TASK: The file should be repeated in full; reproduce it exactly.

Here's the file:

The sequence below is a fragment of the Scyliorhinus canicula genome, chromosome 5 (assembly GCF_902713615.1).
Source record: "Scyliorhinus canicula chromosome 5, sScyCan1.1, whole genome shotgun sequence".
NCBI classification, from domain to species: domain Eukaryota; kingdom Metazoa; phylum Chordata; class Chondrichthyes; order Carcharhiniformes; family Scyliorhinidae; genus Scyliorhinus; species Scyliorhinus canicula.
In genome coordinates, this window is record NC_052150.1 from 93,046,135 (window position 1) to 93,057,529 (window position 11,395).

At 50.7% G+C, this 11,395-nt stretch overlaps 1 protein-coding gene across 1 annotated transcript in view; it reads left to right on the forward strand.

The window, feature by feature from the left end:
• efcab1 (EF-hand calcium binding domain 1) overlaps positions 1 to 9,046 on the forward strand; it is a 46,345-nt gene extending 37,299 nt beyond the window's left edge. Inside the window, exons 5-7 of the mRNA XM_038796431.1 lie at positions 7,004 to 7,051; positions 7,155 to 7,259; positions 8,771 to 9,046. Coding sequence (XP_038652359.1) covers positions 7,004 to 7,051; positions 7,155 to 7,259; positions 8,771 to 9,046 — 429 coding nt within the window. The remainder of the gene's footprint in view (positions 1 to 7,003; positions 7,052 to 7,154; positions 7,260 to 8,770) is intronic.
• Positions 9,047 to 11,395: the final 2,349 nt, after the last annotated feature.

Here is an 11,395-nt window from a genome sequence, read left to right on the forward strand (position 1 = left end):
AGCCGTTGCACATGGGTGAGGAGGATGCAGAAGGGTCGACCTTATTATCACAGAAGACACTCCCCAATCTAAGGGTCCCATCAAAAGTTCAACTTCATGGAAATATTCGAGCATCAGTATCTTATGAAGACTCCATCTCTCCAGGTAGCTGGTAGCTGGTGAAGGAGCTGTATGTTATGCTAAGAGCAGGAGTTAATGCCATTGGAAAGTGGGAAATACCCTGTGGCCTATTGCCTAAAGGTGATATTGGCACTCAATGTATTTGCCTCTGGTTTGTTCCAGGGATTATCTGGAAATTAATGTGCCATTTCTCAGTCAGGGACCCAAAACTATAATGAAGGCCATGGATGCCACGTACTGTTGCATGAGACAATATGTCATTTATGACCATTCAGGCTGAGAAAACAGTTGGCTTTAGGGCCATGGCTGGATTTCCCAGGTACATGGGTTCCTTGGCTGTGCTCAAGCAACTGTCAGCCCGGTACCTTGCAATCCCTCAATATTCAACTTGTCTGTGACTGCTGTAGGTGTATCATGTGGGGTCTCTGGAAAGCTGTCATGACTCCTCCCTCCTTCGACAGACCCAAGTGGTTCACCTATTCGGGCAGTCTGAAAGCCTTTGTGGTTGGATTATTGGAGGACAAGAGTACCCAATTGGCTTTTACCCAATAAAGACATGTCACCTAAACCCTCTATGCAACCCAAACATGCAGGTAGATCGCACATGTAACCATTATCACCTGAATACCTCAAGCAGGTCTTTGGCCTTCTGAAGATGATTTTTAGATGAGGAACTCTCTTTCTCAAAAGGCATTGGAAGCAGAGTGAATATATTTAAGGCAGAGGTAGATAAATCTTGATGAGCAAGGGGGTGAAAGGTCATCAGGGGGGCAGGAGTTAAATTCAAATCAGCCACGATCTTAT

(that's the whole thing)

The sequence below is a fragment of the Scyliorhinus canicula genome, chromosome 5 (assembly GCF_902713615.1).
Source record: "Scyliorhinus canicula chromosome 5, sScyCan1.1, whole genome shotgun sequence".
NCBI classification, from domain to species: domain Eukaryota; kingdom Metazoa; phylum Chordata; class Chondrichthyes; order Carcharhiniformes; family Scyliorhinidae; genus Scyliorhinus; species Scyliorhinus canicula.
In genome coordinates, this window is record NC_052150.1 from 93,046,135 (window position 1) to 93,057,529 (window position 11,395).

At 50.7% G+C, this 11,395-nt stretch overlaps 1 protein-coding gene across 1 annotated transcript in view; it reads left to right on the forward strand.

The window, feature by feature from the left end:
• efcab1 (EF-hand calcium binding domain 1) overlaps positions 1 to 9,046 on the forward strand; it is a 46,345-nt gene extending 37,299 nt beyond the window's left edge. Inside the window, exons 5-7 of the mRNA XM_038796431.1 lie at positions 7,004 to 7,051; positions 7,155 to 7,259; positions 8,771 to 9,046. Coding sequence (XP_038652359.1) covers positions 7,004 to 7,051; positions 7,155 to 7,259; positions 8,771 to 9,046 — 429 coding nt within the window. The remainder of the gene's footprint in view (positions 1 to 7,003; positions 7,052 to 7,154; positions 7,260 to 8,770) is intronic.
• Positions 9,047 to 11,395: the final 2,349 nt, after the last annotated feature.

Here is an 11,395-nt window from a genome sequence, read left to right on the forward strand (position 1 = left end):
AGCCGTTGCACATGGGTGAGGAGGATGCAGAAGGGTCGACCTTATTATCACAGAAGACACTCCCCAATCTAAGGGTCCCATCAAAAGTTCAACTTCATGGAAATATTCGAGCATCAGTATCTTATGAAGACTCCATCTCTCCAGGTAGCTGGTAGCTGGTGAAGGAGCTGTATGTTATGCTAAGAGCAGGAGTTAATGCCATTGGAAAGTGGGAAATACCCTGTGGCCTATTGCCTAAAGGTGATATTGGCACTCAATGTATTTGCCTCTGGTTTGTTCCAGGGATTATCTGGAAATTAATGTGCCATTTCTCAGTCAGGGACCCAAAACTATAATGAAGGCCATGGATGCCACGTACTGTTGCATGAGACAATATGTCATTTATGACCATTCAGGCTGAGAAAACAGTTGGCTTTAGGGCCATGGCTGGATTTCCCAGGTACATGGGTTCCTTGGCTGTGCTCAAGCAACTGTCAGCCCGGTACCTTGCAATCCCTCAATATTCAACTTGTCTGTGACTGCTGTAGGTGTATCATGTGGGGTCTCTGGAAAGCTGTCATGACTCCTCCCTCCTTCGACAGACCCAAGTGGTTCACCTATTCGGGCAGTCTGAAAGCCTTTGTGGTTGGATTATTGGAGGACAAGAGTACCCAATTGGCTTTTACCCAATAAAGACATGTCACCTAAACCCTCTATGCAACCCAAACATGCAGGTAGATCGCACATGTAACCATTATCACCTGAATACCTCAAGCAGGTCTTTGGCCTTCTGAAGATGATTTTTAGATGAGGAACTCTCTTTCTCAAAAGGCATTGGAAGCAGAGTGAATATATTTAAGGCAGAGGTAGATAAATCTTGATGAGCAAGGGGGTGAAAGGTCATCAGGGGGGCAGGAGTTAAATTCAAATCAGCCACGATCTTAT